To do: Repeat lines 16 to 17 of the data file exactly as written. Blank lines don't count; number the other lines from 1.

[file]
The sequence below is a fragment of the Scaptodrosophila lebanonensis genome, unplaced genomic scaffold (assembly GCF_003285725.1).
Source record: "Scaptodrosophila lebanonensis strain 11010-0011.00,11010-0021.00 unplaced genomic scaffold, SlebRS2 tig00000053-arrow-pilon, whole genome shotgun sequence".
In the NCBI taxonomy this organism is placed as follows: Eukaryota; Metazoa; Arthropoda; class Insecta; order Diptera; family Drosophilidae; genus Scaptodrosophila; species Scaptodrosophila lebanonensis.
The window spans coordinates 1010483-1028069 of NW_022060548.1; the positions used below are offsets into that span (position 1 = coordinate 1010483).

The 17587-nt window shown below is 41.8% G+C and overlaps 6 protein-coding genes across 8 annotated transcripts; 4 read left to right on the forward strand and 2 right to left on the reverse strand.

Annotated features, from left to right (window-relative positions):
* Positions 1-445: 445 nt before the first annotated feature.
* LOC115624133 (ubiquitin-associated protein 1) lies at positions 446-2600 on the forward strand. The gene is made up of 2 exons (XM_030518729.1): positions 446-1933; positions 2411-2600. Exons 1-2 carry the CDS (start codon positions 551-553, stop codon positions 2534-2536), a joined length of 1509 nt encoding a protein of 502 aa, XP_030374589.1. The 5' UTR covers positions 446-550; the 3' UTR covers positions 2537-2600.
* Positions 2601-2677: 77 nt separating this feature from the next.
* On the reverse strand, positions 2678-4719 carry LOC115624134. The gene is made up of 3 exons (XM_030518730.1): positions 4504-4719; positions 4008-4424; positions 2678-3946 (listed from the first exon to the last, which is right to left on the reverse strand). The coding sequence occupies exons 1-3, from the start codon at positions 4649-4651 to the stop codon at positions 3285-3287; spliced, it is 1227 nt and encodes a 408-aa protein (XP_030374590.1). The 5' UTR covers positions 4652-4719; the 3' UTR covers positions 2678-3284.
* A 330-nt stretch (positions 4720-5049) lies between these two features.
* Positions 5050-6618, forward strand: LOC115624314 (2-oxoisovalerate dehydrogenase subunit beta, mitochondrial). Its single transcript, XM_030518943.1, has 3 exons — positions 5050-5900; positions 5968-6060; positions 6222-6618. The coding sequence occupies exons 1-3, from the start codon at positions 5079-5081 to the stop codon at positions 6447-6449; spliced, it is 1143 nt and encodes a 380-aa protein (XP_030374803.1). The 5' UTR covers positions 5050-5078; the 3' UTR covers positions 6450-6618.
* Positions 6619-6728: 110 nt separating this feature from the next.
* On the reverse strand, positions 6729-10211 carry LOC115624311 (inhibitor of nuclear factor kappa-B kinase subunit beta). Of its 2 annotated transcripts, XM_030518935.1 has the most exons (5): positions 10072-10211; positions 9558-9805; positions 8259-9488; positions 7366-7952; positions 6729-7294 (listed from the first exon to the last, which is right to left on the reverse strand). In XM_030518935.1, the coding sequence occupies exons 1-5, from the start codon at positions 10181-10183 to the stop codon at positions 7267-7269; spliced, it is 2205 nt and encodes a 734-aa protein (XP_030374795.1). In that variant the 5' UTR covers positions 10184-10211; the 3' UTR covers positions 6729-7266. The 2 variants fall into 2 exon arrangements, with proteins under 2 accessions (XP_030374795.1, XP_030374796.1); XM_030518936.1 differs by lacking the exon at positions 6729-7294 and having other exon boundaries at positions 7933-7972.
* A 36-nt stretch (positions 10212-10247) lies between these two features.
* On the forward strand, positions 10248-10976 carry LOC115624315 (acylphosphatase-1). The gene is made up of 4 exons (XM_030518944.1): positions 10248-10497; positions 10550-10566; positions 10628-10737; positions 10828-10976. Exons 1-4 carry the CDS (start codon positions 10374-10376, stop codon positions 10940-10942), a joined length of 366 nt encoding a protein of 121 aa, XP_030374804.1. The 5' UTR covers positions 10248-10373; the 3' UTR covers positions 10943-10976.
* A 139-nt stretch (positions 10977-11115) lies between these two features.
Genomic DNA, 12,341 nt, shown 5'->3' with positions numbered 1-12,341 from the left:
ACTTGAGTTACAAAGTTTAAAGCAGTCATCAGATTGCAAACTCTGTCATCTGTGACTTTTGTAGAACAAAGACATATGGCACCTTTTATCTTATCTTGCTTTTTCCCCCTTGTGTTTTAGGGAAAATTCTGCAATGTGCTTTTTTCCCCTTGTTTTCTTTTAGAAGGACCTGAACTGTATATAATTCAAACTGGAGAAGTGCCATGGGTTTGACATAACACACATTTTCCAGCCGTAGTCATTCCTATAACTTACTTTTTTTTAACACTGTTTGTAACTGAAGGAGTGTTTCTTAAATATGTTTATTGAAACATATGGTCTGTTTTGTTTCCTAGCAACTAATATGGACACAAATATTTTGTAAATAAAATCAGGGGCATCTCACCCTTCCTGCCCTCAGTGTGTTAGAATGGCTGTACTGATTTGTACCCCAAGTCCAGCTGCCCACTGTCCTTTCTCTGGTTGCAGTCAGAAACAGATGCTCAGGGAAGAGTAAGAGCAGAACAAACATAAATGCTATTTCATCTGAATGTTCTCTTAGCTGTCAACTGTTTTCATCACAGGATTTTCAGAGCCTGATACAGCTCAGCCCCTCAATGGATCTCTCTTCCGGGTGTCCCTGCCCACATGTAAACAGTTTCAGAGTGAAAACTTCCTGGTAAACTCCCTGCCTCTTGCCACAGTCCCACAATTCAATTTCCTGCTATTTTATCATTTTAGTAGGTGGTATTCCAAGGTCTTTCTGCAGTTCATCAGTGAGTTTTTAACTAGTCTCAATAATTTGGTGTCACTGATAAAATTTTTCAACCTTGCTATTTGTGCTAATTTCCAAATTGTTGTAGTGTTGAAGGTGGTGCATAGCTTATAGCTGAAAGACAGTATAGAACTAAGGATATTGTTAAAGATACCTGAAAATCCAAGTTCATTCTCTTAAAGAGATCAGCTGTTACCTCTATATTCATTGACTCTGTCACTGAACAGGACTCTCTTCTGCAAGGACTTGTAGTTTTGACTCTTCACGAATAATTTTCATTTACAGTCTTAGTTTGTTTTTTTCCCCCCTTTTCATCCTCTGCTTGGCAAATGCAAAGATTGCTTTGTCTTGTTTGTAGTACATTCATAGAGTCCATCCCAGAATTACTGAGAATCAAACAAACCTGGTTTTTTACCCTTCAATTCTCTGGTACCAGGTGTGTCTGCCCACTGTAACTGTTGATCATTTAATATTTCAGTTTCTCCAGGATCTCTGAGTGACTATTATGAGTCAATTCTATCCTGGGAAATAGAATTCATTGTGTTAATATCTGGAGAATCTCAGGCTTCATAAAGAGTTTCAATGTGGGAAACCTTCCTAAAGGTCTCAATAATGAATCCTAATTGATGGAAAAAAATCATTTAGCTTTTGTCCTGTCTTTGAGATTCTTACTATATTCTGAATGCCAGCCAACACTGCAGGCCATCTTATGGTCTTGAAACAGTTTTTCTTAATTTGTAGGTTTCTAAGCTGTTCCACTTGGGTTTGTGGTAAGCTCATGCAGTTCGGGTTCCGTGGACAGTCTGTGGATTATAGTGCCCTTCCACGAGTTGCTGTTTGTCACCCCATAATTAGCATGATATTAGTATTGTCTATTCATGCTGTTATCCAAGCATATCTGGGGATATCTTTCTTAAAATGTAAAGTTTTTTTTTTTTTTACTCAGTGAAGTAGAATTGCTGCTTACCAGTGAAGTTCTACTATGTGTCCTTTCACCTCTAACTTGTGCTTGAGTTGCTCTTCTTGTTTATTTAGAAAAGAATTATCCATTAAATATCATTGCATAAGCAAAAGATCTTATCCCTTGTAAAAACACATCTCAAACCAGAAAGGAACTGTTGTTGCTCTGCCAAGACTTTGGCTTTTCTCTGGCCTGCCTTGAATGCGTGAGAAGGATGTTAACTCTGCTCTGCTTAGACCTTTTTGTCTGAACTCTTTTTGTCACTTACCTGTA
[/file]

* On the forward strand, positions 10248-10976 carry LOC115624315 (acylphosphatase-1). The gene is made up of 4 exons (XM_030518944.1): positions 10248-10497; positions 10550-10566; positions 10628-10737; positions 10828-10976. Exons 1-4 carry the CDS (start codon positions 10374-10376, stop codon positions 10940-10942), a joined length of 366 nt encoding a protein of 121 aa, XP_030374804.1. The 5' UTR covers positions 10248-10373; the 3' UTR covers positions 10943-10976.
* A 139-nt stretch (positions 10977-11115) lies between these two features.